Have to confess, almost ashamed being entirely oblivious to any of this.

In the article's comments section, there's a response from Ian Moran, author of a book, 'The Lone Piper: The Story of Bill Millin, Lord Lovat’s D-Day Piper'.

Scottish Piper War Heroes
by Ben Johnson

[...]

The bloodcurdling sound and swirl of the pipes boosted morale amongst the troops and intimidated the enemy. However, unarmed and drawing attention to themselves with their playing, pipers were always an easy target for the enemy, no more so than during World War One when they would lead the men ‘over the top’ of the trenches and into battle. The death rate amongst pipers was extremely high: it is estimated that around 1000 pipers died in World War One.

[...]

During World War II, pipers were used by the 51st Highland Division at the start of the Second Battle of El Alamein on 23 October 1943. As they attacked, each company was led by a piper playing tunes that would identify their regiment in the darkness, usually their company march. Although the attack was successful, losses among the pipers were high and the use of bagpipes was banned from the frontline.

[...]

Simon Fraser, 15th Lord Lovat, was commander of 1st Special Service Brigade for the Normandy landings on D-Day 6th June 1944, and brought with him his 21-year-old personal piper, Bill Millin. As the troops landed on Sword Beach Lovat ignored the orders restricting the playing of bagpipes in action, and ordered Millin to play. When Private Millin quoted the regulations, Lord Lovat is said to have replied: “Ah, but that’s the English War Office. You and I are both Scottish, and that doesn’t apply.”

https://www.historic-uk.com/HistoryUK/HistoryofScotland/Scottish-Piper-War-Heroes/
 

Frideswide

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When Private Millin quoted the regulations, Lord Lovat is said to have replied: “Ah, but that’s the English War Office. You and I are both Scottish, and that doesn’t apply.”
did Millin survive the episode?
 

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titch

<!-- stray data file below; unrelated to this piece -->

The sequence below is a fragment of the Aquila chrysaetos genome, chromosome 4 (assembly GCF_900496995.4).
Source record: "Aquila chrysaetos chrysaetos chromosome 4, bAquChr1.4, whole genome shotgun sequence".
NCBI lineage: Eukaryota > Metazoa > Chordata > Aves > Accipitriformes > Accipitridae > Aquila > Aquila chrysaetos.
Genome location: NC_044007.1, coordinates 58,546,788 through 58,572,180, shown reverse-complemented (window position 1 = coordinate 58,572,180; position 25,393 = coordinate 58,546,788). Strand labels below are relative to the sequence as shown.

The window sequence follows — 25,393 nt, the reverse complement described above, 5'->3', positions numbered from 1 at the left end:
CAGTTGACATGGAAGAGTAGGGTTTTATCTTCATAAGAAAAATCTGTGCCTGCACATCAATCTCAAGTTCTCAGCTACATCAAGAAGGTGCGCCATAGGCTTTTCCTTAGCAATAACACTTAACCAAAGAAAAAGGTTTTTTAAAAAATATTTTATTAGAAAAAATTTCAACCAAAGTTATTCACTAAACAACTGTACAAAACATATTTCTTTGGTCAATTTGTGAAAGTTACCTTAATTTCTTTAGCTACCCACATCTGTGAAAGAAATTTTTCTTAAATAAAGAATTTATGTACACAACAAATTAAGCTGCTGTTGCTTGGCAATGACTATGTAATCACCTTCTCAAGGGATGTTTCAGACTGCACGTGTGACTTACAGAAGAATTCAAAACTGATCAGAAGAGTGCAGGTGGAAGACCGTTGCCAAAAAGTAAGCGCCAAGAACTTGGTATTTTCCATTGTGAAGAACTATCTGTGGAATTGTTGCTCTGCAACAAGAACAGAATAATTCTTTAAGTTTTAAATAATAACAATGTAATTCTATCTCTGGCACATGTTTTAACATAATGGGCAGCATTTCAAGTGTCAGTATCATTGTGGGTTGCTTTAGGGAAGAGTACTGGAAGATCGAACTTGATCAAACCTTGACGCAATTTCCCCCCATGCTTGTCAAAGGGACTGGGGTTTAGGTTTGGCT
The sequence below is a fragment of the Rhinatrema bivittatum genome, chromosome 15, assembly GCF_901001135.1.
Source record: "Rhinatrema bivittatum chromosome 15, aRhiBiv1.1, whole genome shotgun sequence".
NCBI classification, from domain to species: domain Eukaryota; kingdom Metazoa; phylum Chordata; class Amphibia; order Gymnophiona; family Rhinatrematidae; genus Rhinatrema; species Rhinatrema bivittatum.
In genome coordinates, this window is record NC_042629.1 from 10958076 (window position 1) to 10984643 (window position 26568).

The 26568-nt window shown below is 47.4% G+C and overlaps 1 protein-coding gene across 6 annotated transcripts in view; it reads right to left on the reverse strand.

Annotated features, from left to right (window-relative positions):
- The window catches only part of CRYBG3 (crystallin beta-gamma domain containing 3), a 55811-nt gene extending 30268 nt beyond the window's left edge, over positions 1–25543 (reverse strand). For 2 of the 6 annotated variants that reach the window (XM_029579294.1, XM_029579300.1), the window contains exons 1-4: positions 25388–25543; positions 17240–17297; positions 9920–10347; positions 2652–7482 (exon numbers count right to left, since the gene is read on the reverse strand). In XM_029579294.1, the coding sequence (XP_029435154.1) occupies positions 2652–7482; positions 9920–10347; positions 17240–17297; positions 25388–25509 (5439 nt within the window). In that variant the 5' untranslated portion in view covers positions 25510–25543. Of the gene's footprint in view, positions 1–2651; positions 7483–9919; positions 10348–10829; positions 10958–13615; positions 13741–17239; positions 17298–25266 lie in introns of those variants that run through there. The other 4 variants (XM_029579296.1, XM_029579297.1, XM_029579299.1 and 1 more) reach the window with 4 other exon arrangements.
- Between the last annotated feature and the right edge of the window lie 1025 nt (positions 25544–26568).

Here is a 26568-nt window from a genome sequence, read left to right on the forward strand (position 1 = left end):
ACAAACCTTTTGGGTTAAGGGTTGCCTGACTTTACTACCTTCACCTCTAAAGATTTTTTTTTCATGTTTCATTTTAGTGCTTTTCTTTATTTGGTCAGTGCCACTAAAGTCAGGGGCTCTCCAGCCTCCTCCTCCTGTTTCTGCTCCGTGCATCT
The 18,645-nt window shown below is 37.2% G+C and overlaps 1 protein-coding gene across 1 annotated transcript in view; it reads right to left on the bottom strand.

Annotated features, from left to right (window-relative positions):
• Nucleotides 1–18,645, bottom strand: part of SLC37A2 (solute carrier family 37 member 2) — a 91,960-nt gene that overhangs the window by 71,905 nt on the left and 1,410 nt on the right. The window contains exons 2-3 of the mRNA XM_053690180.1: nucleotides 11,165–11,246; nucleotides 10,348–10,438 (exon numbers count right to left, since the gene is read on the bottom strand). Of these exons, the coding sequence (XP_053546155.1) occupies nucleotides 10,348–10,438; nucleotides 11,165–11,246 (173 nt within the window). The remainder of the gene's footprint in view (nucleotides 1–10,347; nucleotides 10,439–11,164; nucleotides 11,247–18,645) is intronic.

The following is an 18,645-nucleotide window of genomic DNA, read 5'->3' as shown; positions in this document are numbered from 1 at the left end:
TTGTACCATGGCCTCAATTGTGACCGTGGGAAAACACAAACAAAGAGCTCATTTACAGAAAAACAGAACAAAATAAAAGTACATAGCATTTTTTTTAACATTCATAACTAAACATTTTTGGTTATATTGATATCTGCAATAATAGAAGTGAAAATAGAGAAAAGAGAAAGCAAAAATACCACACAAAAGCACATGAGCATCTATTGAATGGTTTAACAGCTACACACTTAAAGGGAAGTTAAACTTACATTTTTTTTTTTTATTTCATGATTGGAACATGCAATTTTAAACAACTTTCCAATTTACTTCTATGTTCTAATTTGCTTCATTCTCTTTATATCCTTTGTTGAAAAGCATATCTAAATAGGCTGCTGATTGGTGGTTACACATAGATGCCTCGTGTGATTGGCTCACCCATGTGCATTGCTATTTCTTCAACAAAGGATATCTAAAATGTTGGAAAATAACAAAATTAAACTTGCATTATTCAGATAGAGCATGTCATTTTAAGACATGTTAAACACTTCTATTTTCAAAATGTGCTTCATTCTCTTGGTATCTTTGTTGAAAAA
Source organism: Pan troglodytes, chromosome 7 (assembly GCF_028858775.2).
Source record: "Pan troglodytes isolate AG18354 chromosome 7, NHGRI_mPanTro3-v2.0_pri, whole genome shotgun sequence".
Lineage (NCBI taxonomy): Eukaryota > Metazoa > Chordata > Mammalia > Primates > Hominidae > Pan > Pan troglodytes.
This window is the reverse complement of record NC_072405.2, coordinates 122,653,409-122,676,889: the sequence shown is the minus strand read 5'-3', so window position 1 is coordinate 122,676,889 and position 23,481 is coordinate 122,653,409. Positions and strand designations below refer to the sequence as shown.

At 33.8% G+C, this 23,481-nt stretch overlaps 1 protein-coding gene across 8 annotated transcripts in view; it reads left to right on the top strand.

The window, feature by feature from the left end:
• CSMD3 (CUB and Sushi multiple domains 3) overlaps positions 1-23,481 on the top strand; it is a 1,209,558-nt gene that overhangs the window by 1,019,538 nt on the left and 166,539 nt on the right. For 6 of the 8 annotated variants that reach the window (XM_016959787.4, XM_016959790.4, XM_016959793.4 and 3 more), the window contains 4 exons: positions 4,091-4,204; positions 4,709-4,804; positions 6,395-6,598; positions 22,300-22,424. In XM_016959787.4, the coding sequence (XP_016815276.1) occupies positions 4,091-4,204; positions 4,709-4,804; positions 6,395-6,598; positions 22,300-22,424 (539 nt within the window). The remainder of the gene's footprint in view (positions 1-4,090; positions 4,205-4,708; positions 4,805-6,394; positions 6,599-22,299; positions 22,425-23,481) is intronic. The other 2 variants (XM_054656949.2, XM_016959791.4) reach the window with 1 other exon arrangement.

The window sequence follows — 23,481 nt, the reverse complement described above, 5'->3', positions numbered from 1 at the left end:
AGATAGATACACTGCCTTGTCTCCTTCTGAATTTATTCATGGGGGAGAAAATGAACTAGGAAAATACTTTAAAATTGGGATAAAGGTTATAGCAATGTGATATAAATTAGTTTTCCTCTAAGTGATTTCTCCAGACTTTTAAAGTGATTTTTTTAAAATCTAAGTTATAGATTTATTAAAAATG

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It is said that the shrill and penetrating sound worked well in the roar of battle and that the pipes could be heard at distances of up to 10 miles away.
I remember reading years ago an account from a ww1 veteran, he said there was a heavy bombardment coming from both sides, the men had their gas hoods on but the bagpipes could still be heard above all the other noise.

Years ago I was at a Napoleonic re-enactment, I was standing by the frenchies, there was very little wind and all the musket and cannon fire smoke lay in a thick blanket, unseen on the other side, was the British, I could hear the bagpiper, blowing his cheeks off, then a highland Regiment came through the smoke, bayonets fixed, I dunno what the bagpipes do to the enemy, but they scare the shit clean out of me.
 

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There is a Billy Connolly story, so probably not true unfortunately- about a Scottish regiment in WW1. They go over the top with pipes playing and as they advance more and more men are cut down by enemy fire. When there are only the piper and very few men left one of the few remaining is heard to shout to the piper: “Could you no play something they like?”
 

Shady

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I think a lone piper can be incredibly moving.
Yesterday there was one in the middle of our town i was there half hour and he played sod all and nearly got his stuff ran over by a person of disability on one of those scooters

Any noise can be annoying if it is repetitive
 

James_H

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Comfortably numb, glad you decided to stick around.

I know a guy who runs a homeless charity in Hong Kong and he credits Macdonald's as the single greatest benefactor of the homeless here - the 24 hour outlets let the homeless sleep at their tables unmolested. Shame they don't have the same approach in the USA.